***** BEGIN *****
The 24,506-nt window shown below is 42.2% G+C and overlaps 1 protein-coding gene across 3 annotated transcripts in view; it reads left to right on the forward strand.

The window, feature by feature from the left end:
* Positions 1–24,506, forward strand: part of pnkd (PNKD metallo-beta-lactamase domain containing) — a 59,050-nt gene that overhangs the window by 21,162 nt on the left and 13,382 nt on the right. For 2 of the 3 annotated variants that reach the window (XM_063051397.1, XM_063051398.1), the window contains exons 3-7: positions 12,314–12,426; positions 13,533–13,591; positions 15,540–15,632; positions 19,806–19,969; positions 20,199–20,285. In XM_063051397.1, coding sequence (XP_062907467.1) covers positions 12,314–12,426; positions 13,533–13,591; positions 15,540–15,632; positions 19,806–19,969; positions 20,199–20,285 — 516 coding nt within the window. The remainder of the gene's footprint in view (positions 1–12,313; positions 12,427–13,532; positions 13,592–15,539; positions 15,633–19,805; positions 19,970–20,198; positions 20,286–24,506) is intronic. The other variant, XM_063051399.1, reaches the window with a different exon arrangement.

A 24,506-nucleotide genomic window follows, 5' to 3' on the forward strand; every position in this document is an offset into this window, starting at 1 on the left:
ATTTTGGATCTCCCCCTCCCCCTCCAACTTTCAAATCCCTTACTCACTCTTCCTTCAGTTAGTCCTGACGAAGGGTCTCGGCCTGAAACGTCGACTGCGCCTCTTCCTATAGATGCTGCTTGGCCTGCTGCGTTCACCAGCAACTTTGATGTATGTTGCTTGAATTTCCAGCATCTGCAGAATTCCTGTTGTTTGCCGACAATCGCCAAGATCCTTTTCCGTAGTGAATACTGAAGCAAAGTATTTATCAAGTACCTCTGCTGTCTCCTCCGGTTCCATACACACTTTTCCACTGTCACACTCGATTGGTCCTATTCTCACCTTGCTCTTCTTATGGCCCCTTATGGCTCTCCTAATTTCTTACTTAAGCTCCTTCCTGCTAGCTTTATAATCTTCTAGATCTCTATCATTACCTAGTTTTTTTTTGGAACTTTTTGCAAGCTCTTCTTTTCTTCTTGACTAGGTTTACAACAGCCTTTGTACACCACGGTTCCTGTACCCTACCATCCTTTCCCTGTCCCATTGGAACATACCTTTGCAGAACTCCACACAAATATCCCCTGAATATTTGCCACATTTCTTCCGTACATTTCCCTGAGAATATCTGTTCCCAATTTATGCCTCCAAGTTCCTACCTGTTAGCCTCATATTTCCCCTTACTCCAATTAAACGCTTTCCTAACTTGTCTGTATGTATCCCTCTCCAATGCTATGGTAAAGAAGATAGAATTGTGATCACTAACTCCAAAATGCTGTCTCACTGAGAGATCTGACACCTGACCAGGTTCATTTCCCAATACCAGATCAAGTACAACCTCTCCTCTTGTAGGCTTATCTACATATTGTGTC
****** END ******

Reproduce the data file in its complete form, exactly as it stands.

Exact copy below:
The 24,506-nt window shown below is 42.2% G+C and overlaps 1 protein-coding gene across 3 annotated transcripts in view; it reads left to right on the forward strand.

The window, feature by feature from the left end:
* Positions 1–24,506, forward strand: part of pnkd (PNKD metallo-beta-lactamase domain containing) — a 59,050-nt gene that overhangs the window by 21,162 nt on the left and 13,382 nt on the right. For 2 of the 3 annotated variants that reach the window (XM_063051397.1, XM_063051398.1), the window contains exons 3-7: positions 12,314–12,426; positions 13,533–13,591; positions 15,540–15,632; positions 19,806–19,969; positions 20,199–20,285. In XM_063051397.1, coding sequence (XP_062907467.1) covers positions 12,314–12,426; positions 13,533–13,591; positions 15,540–15,632; positions 19,806–19,969; positions 20,199–20,285 — 516 coding nt within the window. The remainder of the gene's footprint in view (positions 1–12,313; positions 12,427–13,532; positions 13,592–15,539; positions 15,633–19,805; positions 19,970–20,198; positions 20,286–24,506) is intronic. The other variant, XM_063051399.1, reaches the window with a different exon arrangement.

A 24,506-nucleotide genomic window follows, 5' to 3' on the forward strand; every position in this document is an offset into this window, starting at 1 on the left:
ATTTTGGATCTCCCCCTCCCCCTCCAACTTTCAAATCCCTTACTCACTCTTCCTTCAGTTAGTCCTGACGAAGGGTCTCGGCCTGAAACGTCGACTGCGCCTCTTCCTATAGATGCTGCTTGGCCTGCTGCGTTCACCAGCAACTTTGATGTATGTTGCTTGAATTTCCAGCATCTGCAGAATTCCTGTTGTTTGCCGACAATCGCCAAGATCCTTTTCCGTAGTGAATACTGAAGCAAAGTATTTATCAAGTACCTCTGCTGTCTCCTCCGGTTCCATACACACTTTTCCACTGTCACACTCGATTGGTCCTATTCTCACCTTGCTCTTCTTATGGCCCCTTATGGCTCTCCTAATTTCTTACTTAAGCTCCTTCCTGCTAGCTTTATAATCTTCTAGATCTCTATCATTACCTAGTTTTTTTTTGGAACTTTTTGCAAGCTCTTCTTTTCTTCTTGACTAGGTTTACAACAGCCTTTGTACACCACGGTTCCTGTACCCTACCATCCTTTCCCTGTCCCATTGGAACATACCTTTGCAGAACTCCACACAAATATCCCCTGAATATTTGCCACATTTCTTCCGTACATTTCCCTGAGAATATCTGTTCCCAATTTATGCCTCCAAGTTCCTACCTGTTAGCCTCATATTTCCCCTTACTCCAATTAAACGCTTTCCTAACTTGTCTGTATGTATCCCTCTCCAATGCTATGGTAAAGAAGATAGAATTGTGATCACTAACTCCAAAATGCTGTCTCACTGAGAGATCTGACACCTGACCAGGTTCATTTCCCAATACCAGATCAAGTACAACCTCTCCTCTTGTAGGCTTATCTACATATTGTGTC